As many across the nation remain in shock and disbelief at the recent verdict in the death of 17-year-old Trayvon Martin, his case has become hauntingly reminiscent of another black teenager gunned down nearly 60 years ago, where his accusers also went forth free.
The murder of Emmett Till is just as relevant today as it was in 1955 when his death not only sparked an avalanche of public outrage and fear across the South. But it also gave courage and determination to the weary and downtrodden – now wiling to die for equal rights.
When A. Philip Randolph and Bayard Rustin organized their monumental March on Washington for Aug. 28, 1963 – the same day Emmett Till was murdered – historians say that was not by coincidence. But it was because of Till that Aug. 28 was chosen.
The death of that 14-year-old boy eight years earlier was still fresh and burning in the heart and minds of Black America.
The notion that two white men from Mississippi could brutally torture and murder a young black boy – and get away with it – echoed the call for justice that many blacks had been sounding all along. Especially in the state of Mississippi.
Randolph and Rustin knew that.
And while the primary purpose of that march was to ensure civil, economic and voting rights for black people across the nation, Mississippi was at the fore being internationally criticized for their racially charged violence; their Jim Crow laws and the assassination of civil rights activist Medgar Evers in their capital city on June 11, 1963.
Fifty years later, as thousands of people prepare to attend the anniversary of that historic march on Saturday, Aug. 24 – including the parents of Trayvon Martin – many believe Till’s death remains an integral part of the fight for civil rights.
“You can not talk about the March on Washington without Emmett Till,” said New York-based filmmaker Keith Beauchamp. “Because of the Trayvon Martin tragedy, everyone is summoning Emmett Till, bringing him back, speaking about him and comparing Trayvon Martin’s death to his.”
Beauchamp, producer of the award-winning film “The Untold Story of Emmett Louis Till”, is planning to attend the March on Aug. 24, and will show a screening of that film at a local venue in D.C. on Aug. 23.
An avid historian, Beauchamp currently has a series on the Investigation Discovery Channel entitled, “Injustice Files”, in which he investigates cold case murders from the civil rights movement.
“Many believe Emmett Till’s murder galvanized the modern day civil rights movement,” he said. “That’s why 1955 is so significant when you talk about the civil rights movement or the black resistance movement in the United States. Rustin understood that [Till‘s] was a shocking case and he was able to see people gathering together and fighting injustice. And he wanted that same type of feel with the March on Washington.”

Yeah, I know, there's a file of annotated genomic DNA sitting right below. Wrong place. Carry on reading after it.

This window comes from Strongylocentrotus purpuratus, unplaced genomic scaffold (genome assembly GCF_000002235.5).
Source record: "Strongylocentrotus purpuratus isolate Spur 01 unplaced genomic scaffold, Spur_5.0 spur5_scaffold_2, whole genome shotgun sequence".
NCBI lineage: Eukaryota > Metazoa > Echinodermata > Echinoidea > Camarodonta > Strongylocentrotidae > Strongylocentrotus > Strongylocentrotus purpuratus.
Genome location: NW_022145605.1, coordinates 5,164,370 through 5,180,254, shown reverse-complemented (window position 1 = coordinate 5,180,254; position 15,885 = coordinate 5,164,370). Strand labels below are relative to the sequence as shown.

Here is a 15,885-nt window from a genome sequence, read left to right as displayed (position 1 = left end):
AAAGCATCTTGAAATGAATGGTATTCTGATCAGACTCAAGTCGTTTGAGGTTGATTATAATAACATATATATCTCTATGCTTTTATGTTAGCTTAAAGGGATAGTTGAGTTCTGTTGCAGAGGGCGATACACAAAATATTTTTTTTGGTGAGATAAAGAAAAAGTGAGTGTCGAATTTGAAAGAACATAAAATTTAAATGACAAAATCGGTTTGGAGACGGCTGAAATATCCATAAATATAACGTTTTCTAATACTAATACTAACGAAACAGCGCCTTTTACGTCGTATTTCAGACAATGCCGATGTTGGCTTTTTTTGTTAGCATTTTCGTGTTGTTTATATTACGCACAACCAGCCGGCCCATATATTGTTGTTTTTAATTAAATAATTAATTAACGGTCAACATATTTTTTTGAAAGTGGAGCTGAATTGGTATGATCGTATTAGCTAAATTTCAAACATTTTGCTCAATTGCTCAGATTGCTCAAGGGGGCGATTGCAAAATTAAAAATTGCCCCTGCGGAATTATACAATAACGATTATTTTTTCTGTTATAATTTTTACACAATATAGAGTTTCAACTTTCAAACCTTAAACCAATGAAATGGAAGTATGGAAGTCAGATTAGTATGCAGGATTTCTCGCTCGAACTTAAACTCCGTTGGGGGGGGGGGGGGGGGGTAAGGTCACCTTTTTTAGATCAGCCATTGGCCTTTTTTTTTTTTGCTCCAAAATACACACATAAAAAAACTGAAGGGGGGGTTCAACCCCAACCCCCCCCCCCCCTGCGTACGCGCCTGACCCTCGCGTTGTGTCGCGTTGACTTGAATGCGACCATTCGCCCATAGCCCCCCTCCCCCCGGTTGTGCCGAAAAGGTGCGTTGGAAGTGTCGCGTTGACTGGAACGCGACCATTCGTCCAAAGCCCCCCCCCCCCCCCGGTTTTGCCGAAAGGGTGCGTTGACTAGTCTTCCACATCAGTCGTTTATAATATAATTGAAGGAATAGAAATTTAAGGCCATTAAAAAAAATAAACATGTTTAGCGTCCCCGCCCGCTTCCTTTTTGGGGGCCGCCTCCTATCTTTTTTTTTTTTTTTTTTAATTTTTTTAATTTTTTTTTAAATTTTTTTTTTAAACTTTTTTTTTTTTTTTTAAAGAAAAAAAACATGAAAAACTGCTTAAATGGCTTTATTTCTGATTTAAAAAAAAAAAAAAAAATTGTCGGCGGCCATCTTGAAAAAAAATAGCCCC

Beauchamp said the Brown vs. Board of Education decision in 1954 “set up the atmosphere” for Till to be murdered. And two other killings in Mississippi – Rev. George Lee on May 7 and Lamar Smith on Aug. 13 – led to what some called the bloody summer of 1955.
Four months later, on Dec. 1, 1955, a humble NAACP worker in Montgomery, Alabama refused to give up her seat on a crowded bus, largely in part because of the recent murders in Mississippi.
“The real reason Rosa Parks didn’t get up from her seat that day wasn’t because she was tired like everyone wants you to believe,” Beauchamp said. “But it was because she had Emmett Till on her mind and she was tired of what was happening.”
Aside from being the inspiration behind Parks’ decision and the subsequent passing of the Civil Rights Act of 1957, Till was also the reason the Federal Bureau of Investigations (FBI) launched its Civil Rights Division.
“This was one of my major arguments to the federal authorities in getting Emmett Till’s murder case reopened,” Beauchamp said. “I said to them, ‘How can you not investigate a case that actually helped start the Civil Rights Division?’ But I never felt that Emmett Till‘s spirit would die. Metaphorically, it continues to come up in any generation when you talk about the injustice of young black men.”
Anthony Witherspoon, Chairman of the Criminal Justice Committee for the NAACP in Mississippi, agrees.
“I do see a correlation between Emmett Till and Trayvon Martin,” he said. “It brings to question, ’What is the value of black life by our white brothers and sisters that we have to live with in this country?’ Because there does not seem to be the same type of effort to bring forth justice when black life is snuffed away in an obvious heinous and unjust way. Had Trayvon been white as everyone is saying, we wouldn’t even be having this discussion. Or if Zimmerman had been black and Trayvon was white, justice would have been swift and quick. Trayvon’s life to that jury had no more value than Emmett Till’s did to the jury that didn’t see the value of his life.”